Conventions, accessibility policies, and codes of conduct…AGAIN

Just when I thought we’d finished talking about World Fantasy Con and their policies (or lack of) around harassment and accessibility…we’re doing it again. Welcome to WFC 2016!

A part of me is boggling that, after all the discussion and WFC’s past record with harassment, they don’t have a code of conduct yet and are in no hurry to make one because “be nice to each other should be enough”. That’s basic shit. Hundreds of people were signing John Scalzi’s code of conduct pledge two and a half years ago.


Jason Sanford explained the situation with WFC 2016 better than I can.

And Marie Brennan expressed her justified ire at the way this situation has become a safety surcharge for many due to the lack of accessibility policy.

I signed the convention accessibility pledge last year, too. Both of the conventions I am planning to attend already had their codes and policies in place because they’re annual cons, run by the same group each time, so they’re not starting from scratch each time. That makes my decision about buying early bird tickets pretty easy.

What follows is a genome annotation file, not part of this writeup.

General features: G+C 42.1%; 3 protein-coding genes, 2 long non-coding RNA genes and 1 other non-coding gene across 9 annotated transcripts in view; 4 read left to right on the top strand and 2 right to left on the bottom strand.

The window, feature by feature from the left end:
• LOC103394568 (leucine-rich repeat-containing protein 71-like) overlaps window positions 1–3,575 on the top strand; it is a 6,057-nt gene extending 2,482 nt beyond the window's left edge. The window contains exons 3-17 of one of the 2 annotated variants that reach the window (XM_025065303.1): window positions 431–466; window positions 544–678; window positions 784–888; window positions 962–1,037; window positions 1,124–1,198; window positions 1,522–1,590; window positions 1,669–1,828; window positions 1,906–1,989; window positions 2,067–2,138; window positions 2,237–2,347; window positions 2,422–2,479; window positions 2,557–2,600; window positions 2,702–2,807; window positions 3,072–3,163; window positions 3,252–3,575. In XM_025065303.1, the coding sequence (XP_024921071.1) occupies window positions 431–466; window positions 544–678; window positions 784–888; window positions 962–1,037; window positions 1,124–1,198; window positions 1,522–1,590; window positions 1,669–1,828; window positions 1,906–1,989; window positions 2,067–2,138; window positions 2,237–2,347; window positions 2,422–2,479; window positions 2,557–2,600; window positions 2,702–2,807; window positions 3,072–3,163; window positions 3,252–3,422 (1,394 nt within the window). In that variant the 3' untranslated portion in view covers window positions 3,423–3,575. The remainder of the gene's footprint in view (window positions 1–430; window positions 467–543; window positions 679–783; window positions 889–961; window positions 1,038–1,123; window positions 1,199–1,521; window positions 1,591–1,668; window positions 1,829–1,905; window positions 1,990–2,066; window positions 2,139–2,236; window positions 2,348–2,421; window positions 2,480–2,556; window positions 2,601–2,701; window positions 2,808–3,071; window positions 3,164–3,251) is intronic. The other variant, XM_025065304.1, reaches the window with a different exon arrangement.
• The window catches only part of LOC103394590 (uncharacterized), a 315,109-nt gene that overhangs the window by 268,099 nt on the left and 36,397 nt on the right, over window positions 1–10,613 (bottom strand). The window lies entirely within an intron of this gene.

As I explained when I signed it, the pledge for me was in large part because I feel that conventions should be accessible to anyone regardless of ability or health status. Every part of the convention. Not “all the convention except these five panels in this room and, oh yeah, the main hall stage – hope you’re not on a panel there or receiving/presenting an award”. No really, that’s happened at WFC, and at far too many other cons.

It’s also because I have times when I have my own accessibility requirements. As the last few weeks have reminded me, I’m not always as mobile as I everyone else. If I bought a ticket today for a convention, I’d want to know that I’ll still be able to access that convention when I go, even if I am using my walking stick and need reserved seating somewhere I can make a fast exit from a room. If I don’t know that, I can’t buy the ticket at a time when it’s more affordable. It’s no good having policies that aren’t announced until two weeks before a convention, when most of the big expenses have become non-refundable.

Conventions that are a moving feast like WFC, Worldcon, and Eastercon need to change. They need to make their accessibility and code of conduct policies a part of their bid material. A key part, one that’s as important as their hotel information and financials.

As members who vote on site selections, we need to start demanding that this material is included in the bid. We need to tell bid teams that we won’t support them if they don’t have those policies in place before site selection happens. It’s the only way to make sure that the policies are taken seriously and are in place long before prices rise.